Fred Eaglesmith Tinderbox

Fred Eaglesmith Tinderbox

Ever heard an album where your jaw drops on first listen, then keeps sounding even better with every spin? Tinderbox is one such record. This isn’t the rowdy roots rock troubadour that has earned such a devoted following, and Eaglesmith’s creative courage here is admirable. Terms like "alt-gospel” and "grunge gospel” have been tossed around, not altogether accurately, though the massed background singing and shouting has an undeniably gospel vibe. That fits a unifying theme, one of people’s need to believe during times of hardship. There’s no sense of condescension or patronisation in Eaglesmith’s poetic portraits of his subjects. The 18 songs mesh seamlessly but with enough stylistic variety to hold your attention. "Quietly” is a haunting ballad, while "Worked Up Field” is a simply stunning two-minute number in which he sings over a female narration — avant-garde yet compelling. With insistent keyboards and gospel voices, "Get On Your Knees” punches home its message with the fervour of a hellfire and brimstone preacher, while "Shoulder To The Plow” (a co-write with Mary Gauthier) and the slow and dark "Killing Me” are other highlights. Along with co-producer Scott Merritt, Eaglesmith has fashioned a stark, sparse and primal sound (there’s an occasional Tom Waits feel) that suits the songs perfectly, while that signature gruff vocal style is in fine form. It’s his most adventurous and accomplished work yet, and how many artists now on their 17th record can you say that about? It’s hard to imagine a better roots-based record coming out this year.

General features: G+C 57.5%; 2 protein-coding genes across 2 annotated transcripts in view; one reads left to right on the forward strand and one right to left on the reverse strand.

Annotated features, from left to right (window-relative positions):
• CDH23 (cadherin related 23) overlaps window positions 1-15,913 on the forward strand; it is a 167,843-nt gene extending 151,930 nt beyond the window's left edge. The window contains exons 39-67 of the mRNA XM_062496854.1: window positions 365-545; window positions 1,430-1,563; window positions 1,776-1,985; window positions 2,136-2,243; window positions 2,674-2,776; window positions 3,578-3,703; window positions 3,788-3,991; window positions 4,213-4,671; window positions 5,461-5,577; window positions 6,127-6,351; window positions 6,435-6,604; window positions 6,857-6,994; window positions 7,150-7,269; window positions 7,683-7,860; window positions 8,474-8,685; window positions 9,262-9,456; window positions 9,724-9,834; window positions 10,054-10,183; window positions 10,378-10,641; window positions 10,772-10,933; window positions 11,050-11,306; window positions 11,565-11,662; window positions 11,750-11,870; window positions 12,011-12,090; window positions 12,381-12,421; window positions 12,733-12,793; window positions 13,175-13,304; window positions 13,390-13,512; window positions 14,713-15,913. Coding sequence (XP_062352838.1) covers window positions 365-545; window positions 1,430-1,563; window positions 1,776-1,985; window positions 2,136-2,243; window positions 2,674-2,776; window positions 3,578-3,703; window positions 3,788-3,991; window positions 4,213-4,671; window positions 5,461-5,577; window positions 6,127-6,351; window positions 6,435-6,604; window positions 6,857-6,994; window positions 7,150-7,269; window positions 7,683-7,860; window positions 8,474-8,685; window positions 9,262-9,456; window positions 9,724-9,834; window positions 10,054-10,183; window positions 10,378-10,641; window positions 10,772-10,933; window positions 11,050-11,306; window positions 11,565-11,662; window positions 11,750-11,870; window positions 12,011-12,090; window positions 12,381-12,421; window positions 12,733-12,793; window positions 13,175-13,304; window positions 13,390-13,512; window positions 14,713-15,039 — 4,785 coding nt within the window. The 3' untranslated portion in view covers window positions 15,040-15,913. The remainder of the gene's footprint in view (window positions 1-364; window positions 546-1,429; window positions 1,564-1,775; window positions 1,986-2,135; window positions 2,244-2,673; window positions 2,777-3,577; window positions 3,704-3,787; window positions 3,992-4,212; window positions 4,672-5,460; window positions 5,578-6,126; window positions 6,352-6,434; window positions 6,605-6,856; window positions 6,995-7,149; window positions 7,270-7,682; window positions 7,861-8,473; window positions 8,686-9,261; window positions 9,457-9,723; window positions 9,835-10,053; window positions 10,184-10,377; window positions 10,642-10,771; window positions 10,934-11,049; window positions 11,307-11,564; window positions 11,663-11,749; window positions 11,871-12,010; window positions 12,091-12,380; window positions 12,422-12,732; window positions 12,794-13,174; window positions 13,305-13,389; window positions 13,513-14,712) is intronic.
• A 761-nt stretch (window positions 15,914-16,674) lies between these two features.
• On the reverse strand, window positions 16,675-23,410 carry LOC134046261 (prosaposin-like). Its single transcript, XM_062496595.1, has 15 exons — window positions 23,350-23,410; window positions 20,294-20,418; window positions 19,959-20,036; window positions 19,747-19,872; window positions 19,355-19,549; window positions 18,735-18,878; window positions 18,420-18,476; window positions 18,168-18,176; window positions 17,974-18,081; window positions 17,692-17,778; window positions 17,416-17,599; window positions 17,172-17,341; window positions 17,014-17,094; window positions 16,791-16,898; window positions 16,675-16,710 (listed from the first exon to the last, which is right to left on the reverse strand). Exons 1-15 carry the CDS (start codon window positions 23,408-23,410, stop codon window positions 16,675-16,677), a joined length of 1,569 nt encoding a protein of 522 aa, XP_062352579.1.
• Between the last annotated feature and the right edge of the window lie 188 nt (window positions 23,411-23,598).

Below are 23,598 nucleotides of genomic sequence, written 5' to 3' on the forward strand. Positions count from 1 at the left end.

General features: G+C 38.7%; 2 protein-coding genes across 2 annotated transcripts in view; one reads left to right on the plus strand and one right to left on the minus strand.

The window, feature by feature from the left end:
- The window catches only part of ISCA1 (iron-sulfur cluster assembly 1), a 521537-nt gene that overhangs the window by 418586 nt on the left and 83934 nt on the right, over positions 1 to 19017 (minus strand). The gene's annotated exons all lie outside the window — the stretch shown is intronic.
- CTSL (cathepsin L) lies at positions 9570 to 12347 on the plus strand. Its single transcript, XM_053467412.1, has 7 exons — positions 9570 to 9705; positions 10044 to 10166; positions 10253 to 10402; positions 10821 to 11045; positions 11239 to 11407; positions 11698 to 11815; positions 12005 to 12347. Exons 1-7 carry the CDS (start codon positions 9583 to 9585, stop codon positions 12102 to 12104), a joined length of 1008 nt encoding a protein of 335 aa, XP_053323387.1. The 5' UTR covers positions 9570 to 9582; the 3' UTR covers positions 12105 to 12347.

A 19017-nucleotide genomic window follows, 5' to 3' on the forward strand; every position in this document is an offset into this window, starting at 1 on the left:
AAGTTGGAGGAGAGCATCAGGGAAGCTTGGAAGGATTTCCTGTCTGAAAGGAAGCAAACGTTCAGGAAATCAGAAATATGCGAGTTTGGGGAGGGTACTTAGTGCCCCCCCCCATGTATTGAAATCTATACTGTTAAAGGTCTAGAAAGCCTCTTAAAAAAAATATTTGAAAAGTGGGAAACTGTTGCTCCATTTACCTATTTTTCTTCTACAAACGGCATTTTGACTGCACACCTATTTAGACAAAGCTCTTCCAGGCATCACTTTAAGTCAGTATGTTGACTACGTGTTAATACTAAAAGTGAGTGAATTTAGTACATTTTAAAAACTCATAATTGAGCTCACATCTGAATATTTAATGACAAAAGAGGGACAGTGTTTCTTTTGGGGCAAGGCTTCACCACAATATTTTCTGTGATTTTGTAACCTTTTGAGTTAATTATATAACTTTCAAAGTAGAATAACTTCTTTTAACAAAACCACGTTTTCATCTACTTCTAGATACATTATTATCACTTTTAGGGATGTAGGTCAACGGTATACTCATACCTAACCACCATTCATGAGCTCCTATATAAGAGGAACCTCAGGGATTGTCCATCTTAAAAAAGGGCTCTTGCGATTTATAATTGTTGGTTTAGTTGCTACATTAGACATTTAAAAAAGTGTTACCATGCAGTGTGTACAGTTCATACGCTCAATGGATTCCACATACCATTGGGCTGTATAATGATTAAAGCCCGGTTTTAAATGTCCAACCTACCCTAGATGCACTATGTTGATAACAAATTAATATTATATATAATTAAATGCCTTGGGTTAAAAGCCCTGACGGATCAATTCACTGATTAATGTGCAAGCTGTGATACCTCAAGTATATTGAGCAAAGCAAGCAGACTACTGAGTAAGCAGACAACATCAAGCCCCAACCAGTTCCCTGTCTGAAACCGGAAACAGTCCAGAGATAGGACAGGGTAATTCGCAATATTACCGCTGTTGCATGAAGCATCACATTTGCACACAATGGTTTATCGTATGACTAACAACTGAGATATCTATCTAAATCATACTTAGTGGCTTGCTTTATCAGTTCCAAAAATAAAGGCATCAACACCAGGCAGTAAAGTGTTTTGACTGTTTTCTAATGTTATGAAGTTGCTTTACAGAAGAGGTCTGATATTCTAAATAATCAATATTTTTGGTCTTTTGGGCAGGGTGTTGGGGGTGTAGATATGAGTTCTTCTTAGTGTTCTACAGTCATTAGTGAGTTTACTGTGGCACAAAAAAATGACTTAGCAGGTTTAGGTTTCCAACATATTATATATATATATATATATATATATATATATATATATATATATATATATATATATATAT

Hi Fred. We caught you at a good time for a chat?
I’ll just pull over the truck while we’ve got service. Okay, we’re good.

How’s life on the road?
Things are good.

Doing many of the new songs from Tinderbox in the set?
Yes, about five or six. I’ve been doing them for a while, and people like them, for sure.

Congratulations on the disc. Getting sick of the unanimous praise yet?
This is the kind of record you make and then just hold your breath when you put it out. It is risky. We worked on it for a long time in my little dark studio up there. Then when it came out and was this well-received, it was "thank goodness."

So when critics call it your best work yet, do you agree?
I don’t listen to critics very much. A lot of my albums are my best work yet [laughs]. Or a lot is "this isn’t his best yet," then four years later, it’s "it was his best yet."

We can be a fickle bunch like that.
Well, to be fair I hardly ever get any bad stuff from the critics. I am very lucky, so when I take a jab at them, I don’t really have much of a right to.

There are unifying themes to this record. Was that the mandate originally, or did you just write songs and realize "we’re onto something here"?

What started was I wrote the song "Tinderbox" - "someone’s crying in the very back row." I always imagined it was a girl back there, so I sort of got onto her a little bit. I live in a Masonic lodge. My studio is upstairs and my art studio is downstairs. I’d go up at four or five in the morning and just write the song and record it right then. A lot of the songs on the record were done that way, then I’d get the band in and we’d work around that. I get these flashes of inspiration, and I’d go, "I’m going with this. I’m not going to second guess it."